( 35 combinations However the uses of eight units is more advantageous since it appears to simplify the apparatus considerably, as in this case all signals from the five unit code, except those having five equal elements, may be used in the eight unit code by merely completing these signals to eight unit signals through the addition of three elements.

Referring now to the correcting apparatus or fault clearing apparatus which is set into operation whenever a transmitted signal is mutilated in its transmission from one station to another, such apparatus is provided at each station and is arranged to respond to the reception of such a mutilated signal at a receiving station by immediately bringing about the emission of warning or-correcting signals from said receiving station, which signals are transmitted back to the transmitting station for effecting a necessary retransmission, of the mutilated signal. The reception of the warning signal at the transmitting station performs the corrective functions of stopping the keyer, then stepping back the perforated strip in the keyer, and finally restarting the transmitter after a predetermined time. Inasmuch as the eight unit code, when limited only to the condition that each signal shall comprise four positive and four negative elements, affords seventy distinct signal combinations, it will be evident that a large number of signals will be available for use as Warning signals. In the system of my invention, a limited number of signals (i. e. two or three, depending on the transmission time) is repeated whenever a disturbance occurs.

In the present application I have shown improved correcting apparatus or fault clearing apparatus which is a substantial departure from the embodiment of my prior application.

Summarizing the duties required to be performed at each station, it will be seen from the foregoing that in the transmission of normal communication signals from station A to station B, the transmitter at station A has to first take the five unit signals (which usually stand ready at the transmitting station in the form of a perforated paper tape) and convert or transform these signals into balanced eight unit signals, and to then transmit these balanced eight unit signals over the radio path. Furthermore, transmitter A must be capable of transmitting warning or correcting signals to station B for the purpose of warning transmitter B of disturbances on the path B-A (i. e., whenever signals which have been transmitted back from transmitter B along the path B-A have been mutilated in transmission).

With reference to receiver B, this receiver has to convert the eight unit signals arriving on the radio path into five unit signals, which conversion or transformation consists in the simple admission of the first five of the elements of the signal as received to a five unit printer. except in the cases in which the original signal contained five identical elements, or where it was a signal for indicating a disturbance on the path B-A. With reference to Figure 8 of the aforementioned patent and Figure 8 of the present disclosure, it is apparent that the operation of the two systems responsive to the detection of amutilated signal in an incoming message is somewhat similar in nature. The example as there shown assumes that the message A, B, C is being transmitted by ET (the transmitter at the second station to AR the receiver at the first station), the message a, b, c is being transmitted from AT (transmitter at first station) to BR (receiver at the second station),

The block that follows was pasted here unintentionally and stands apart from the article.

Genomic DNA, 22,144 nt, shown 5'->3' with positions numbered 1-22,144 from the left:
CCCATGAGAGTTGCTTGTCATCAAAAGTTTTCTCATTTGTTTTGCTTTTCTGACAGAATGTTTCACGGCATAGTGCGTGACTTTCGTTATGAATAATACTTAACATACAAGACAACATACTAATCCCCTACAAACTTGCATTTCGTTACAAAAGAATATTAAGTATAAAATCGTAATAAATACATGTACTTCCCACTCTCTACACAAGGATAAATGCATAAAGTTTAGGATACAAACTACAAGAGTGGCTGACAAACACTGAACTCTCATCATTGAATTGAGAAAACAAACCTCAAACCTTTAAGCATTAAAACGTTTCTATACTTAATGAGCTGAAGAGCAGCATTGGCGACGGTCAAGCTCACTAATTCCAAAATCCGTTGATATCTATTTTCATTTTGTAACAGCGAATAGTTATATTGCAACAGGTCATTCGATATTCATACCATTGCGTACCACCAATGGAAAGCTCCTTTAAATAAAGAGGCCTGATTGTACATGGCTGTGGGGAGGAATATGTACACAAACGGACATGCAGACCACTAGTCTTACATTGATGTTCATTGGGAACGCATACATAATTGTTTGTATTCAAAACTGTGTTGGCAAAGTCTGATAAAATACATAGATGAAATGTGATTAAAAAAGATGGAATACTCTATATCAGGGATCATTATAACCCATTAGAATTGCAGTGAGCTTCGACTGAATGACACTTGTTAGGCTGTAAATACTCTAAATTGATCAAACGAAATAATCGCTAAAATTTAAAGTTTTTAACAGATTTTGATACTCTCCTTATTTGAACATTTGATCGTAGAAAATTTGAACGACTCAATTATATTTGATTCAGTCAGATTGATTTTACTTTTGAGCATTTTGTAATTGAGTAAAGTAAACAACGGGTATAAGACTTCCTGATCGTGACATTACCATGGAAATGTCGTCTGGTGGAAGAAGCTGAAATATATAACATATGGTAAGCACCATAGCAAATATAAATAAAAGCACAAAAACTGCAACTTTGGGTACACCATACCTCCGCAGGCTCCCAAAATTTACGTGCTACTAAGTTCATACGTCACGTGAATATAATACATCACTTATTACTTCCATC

and that the letter 11 of the message is mutilated in transmission (i. e. the message on arrival at ER is comprised of an unequal number of marks and spaces).

In both systems, the testing equipment at station B is operative with detection of the mutilated message to operate associated corrector apparatus which stops the message transmission of its associated transmitter BT and causes same to send a warning signal back to the receiver AR at the first station (the warning signal VI in the previous embodiment and Warning signal VII in the new embodiment). The corrector apparatus simultaneously effects blocking of the receiver BR at the second station for a period equivalent to a six element interval, so that not only the mutilated letter b is rejected but the further letters c, a, etc., which are transmitted by AR at the first station prior to receipt thereby of the notice of message disturbance, are also blocked from the receiver BR at the second station.